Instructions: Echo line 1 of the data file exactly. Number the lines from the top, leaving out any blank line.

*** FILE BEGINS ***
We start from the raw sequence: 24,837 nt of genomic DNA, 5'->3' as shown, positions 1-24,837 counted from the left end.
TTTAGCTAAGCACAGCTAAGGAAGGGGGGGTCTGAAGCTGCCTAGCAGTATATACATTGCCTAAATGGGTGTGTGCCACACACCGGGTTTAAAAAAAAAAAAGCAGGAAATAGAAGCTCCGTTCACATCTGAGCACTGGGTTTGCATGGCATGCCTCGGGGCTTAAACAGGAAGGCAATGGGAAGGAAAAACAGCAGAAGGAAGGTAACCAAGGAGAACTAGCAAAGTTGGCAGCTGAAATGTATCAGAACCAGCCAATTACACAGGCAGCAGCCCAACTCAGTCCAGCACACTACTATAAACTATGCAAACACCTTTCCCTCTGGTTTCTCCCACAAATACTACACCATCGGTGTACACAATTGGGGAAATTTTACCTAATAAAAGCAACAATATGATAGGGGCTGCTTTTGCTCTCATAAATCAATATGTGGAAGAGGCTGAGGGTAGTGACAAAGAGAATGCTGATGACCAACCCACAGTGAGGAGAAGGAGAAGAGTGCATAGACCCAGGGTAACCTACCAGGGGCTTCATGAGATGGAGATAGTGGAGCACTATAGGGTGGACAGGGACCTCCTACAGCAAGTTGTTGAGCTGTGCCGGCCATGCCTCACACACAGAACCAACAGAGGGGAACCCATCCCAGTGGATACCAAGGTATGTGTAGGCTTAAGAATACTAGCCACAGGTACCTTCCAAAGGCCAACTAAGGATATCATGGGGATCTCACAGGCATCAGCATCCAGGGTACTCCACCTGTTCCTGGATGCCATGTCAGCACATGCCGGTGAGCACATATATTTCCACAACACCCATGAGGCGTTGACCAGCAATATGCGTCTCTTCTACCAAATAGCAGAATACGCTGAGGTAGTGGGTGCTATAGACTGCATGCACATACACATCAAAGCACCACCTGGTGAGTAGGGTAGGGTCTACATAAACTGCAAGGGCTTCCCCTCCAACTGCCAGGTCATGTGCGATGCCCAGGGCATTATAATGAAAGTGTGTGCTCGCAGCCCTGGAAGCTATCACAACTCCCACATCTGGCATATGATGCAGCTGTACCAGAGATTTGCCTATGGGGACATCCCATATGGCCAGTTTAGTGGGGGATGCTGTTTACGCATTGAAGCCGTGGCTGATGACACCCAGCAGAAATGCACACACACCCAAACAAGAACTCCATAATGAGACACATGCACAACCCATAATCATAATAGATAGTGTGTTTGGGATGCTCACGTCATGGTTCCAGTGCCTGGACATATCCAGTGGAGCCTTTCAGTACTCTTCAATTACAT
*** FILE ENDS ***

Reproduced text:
We start from the raw sequence: 24,837 nt of genomic DNA, 5'->3' as shown, positions 1-24,837 counted from the left end.